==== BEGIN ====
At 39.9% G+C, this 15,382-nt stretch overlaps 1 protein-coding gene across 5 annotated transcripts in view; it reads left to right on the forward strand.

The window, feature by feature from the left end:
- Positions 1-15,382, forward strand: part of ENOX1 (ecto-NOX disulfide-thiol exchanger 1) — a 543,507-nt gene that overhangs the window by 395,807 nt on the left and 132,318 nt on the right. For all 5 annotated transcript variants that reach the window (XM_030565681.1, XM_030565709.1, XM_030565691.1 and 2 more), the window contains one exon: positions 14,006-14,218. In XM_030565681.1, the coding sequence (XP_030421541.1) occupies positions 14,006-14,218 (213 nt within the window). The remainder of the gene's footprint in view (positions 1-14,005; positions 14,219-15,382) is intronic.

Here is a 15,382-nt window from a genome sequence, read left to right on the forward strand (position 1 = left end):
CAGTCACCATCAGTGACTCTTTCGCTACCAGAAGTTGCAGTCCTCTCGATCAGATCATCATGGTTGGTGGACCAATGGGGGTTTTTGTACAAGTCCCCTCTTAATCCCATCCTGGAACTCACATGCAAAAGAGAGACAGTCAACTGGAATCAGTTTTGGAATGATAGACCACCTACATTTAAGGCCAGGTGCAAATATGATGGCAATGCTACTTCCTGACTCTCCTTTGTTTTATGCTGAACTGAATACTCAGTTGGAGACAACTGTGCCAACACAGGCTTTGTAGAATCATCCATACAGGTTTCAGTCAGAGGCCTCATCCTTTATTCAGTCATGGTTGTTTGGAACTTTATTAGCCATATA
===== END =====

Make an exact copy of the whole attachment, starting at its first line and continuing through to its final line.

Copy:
At 39.9% G+C, this 15,382-nt stretch overlaps 1 protein-coding gene across 5 annotated transcripts in view; it reads left to right on the forward strand.

The window, feature by feature from the left end:
- Positions 1-15,382, forward strand: part of ENOX1 (ecto-NOX disulfide-thiol exchanger 1) — a 543,507-nt gene that overhangs the window by 395,807 nt on the left and 132,318 nt on the right. For all 5 annotated transcript variants that reach the window (XM_030565681.1, XM_030565709.1, XM_030565691.1 and 2 more), the window contains one exon: positions 14,006-14,218. In XM_030565681.1, the coding sequence (XP_030421541.1) occupies positions 14,006-14,218 (213 nt within the window). The remainder of the gene's footprint in view (positions 1-14,005; positions 14,219-15,382) is intronic.

Here is a 15,382-nt window from a genome sequence, read left to right on the forward strand (position 1 = left end):
CAGTCACCATCAGTGACTCTTTCGCTACCAGAAGTTGCAGTCCTCTCGATCAGATCATCATGGTTGGTGGACCAATGGGGGTTTTTGTACAAGTCCCCTCTTAATCCCATCCTGGAACTCACATGCAAAAGAGAGACAGTCAACTGGAATCAGTTTTGGAATGATAGACCACCTACATTTAAGGCCAGGTGCAAATATGATGGCAATGCTACTTCCTGACTCTCCTTTGTTTTATGCTGAACTGAATACTCAGTTGGAGACAACTGTGCCAACACAGGCTTTGTAGAATCATCCATACAGGTTTCAGTCAGAGGCCTCATCCTTTATTCAGTCATGGTTGTTTGGAACTTTATTAGCCATATA